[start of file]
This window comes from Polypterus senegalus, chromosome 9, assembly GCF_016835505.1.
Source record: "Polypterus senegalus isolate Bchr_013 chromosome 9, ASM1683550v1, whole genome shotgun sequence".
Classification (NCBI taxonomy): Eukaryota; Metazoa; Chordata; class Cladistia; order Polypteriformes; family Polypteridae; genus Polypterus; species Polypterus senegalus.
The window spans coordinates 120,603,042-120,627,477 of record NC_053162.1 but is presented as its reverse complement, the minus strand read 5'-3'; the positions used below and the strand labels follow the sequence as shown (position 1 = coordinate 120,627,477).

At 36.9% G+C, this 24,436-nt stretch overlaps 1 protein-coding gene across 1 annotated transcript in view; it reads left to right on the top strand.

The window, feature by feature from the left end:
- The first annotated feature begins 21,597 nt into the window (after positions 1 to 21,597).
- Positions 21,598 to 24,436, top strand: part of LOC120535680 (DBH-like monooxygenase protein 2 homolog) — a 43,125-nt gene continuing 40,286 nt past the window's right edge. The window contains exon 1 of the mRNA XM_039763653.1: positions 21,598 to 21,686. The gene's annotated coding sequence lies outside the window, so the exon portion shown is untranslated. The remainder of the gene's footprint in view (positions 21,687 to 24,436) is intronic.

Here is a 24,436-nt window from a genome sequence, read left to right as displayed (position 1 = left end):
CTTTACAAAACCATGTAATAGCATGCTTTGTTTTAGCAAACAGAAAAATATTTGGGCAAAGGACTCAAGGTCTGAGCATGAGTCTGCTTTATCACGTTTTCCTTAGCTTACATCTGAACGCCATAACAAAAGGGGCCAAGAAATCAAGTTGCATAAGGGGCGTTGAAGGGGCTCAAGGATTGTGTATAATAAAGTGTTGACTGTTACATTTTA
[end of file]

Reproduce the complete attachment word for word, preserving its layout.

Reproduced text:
This window comes from Polypterus senegalus, chromosome 9, assembly GCF_016835505.1.
Source record: "Polypterus senegalus isolate Bchr_013 chromosome 9, ASM1683550v1, whole genome shotgun sequence".
Classification (NCBI taxonomy): Eukaryota; Metazoa; Chordata; class Cladistia; order Polypteriformes; family Polypteridae; genus Polypterus; species Polypterus senegalus.
The window spans coordinates 120,603,042-120,627,477 of record NC_053162.1 but is presented as its reverse complement, the minus strand read 5'-3'; the positions used below and the strand labels follow the sequence as shown (position 1 = coordinate 120,627,477).

At 36.9% G+C, this 24,436-nt stretch overlaps 1 protein-coding gene across 1 annotated transcript in view; it reads left to right on the top strand.

The window, feature by feature from the left end:
- The first annotated feature begins 21,597 nt into the window (after positions 1 to 21,597).
- Positions 21,598 to 24,436, top strand: part of LOC120535680 (DBH-like monooxygenase protein 2 homolog) — a 43,125-nt gene continuing 40,286 nt past the window's right edge. The window contains exon 1 of the mRNA XM_039763653.1: positions 21,598 to 21,686. The gene's annotated coding sequence lies outside the window, so the exon portion shown is untranslated. The remainder of the gene's footprint in view (positions 21,687 to 24,436) is intronic.

Here is a 24,436-nt window from a genome sequence, read left to right as displayed (position 1 = left end):
CTTTACAAAACCATGTAATAGCATGCTTTGTTTTAGCAAACAGAAAAATATTTGGGCAAAGGACTCAAGGTCTGAGCATGAGTCTGCTTTATCACGTTTTCCTTAGCTTACATCTGAACGCCATAACAAAAGGGGCCAAGAAATCAAGTTGCATAAGGGGCGTTGAAGGGGCTCAAGGATTGTGTATAATAAAGTGTTGACTGTTACATTTTA